Tim Hardaway Jr. goes up for a dunk.
The ability to adapt shown by the Michigan Wolverines in their 58-57 win over the Michigan State Spartans proves the Maize and Blue have what it takes to succeed during March Madness.
It was a downright gritty game. A team that can turn out wins by wide margins, Michigan had to fight tooth and nail every minute of the game.
It did just that.
The most obvious talking point coming out of Sunday’s contest is Michigan’s inability to make a single three-point shot. The Wolverines went 0-12 in their long-range attempts.
Instead of continuing to go for those shots, head coach John Beilein and his squad adjusted their game on the fly. Michigan offense is often heavy on three-pointers, but attempts from the perimeter made up only a fifth of its field-goal attempts.
When it became clear three-pointers weren’t the key to beating their Big Ten rival, the Wolverines simply changed it up.
They brought the ball closer to the hoop. They sunk about 53 percent of their shots from inside the three-point line, which is just barely short of their 11th-best 54.9 two-pointer percentage. Most of those attempts came from in the paint, too.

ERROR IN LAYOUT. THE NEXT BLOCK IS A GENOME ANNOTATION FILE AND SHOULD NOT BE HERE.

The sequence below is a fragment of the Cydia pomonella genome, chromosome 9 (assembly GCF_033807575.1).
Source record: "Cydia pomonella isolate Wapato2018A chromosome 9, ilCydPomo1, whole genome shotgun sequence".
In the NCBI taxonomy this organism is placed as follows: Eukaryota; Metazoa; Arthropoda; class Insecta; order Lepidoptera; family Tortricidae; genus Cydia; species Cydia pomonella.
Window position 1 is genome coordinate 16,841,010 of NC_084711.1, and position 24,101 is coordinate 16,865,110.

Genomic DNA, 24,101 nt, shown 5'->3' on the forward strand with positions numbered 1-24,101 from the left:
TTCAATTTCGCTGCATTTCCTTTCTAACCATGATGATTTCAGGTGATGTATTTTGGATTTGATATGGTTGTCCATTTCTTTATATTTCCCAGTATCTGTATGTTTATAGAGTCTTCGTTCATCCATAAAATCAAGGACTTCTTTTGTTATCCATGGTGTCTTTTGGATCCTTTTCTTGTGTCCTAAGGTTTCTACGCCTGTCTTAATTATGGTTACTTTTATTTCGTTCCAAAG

But the Wolverines did more than take some shots from the paint to edge out the Spartans.
They stepped up their defense and turned it into an offensive force. Not only did Michigan force plenty of turnovers, but quick transitions allowed it to score baskets on the Spartans.
The biggest of those turnovers was Trey Burke stealing the ball from Keith Appling and dunking it to give the Wolverines a two-point lead—a lead they would hang on to until the end.
Such a big win will give Michigan plenty of momentum heading into its final two games of the season—especially their last one, which is a home game against Big Ten-leading Indiana.
The month of March will present a plethora of challenges for Michigan. Each team it meets will bring a different game to the table. It just so happened that Michigan State’s game took away the Wolverines’ coveted three-pointer.
But Beilein’s boys overcame. If they can adapt their game to meet the challenges of second-ranked Indiana and beyond, March could be a successful month in Ann Arbor.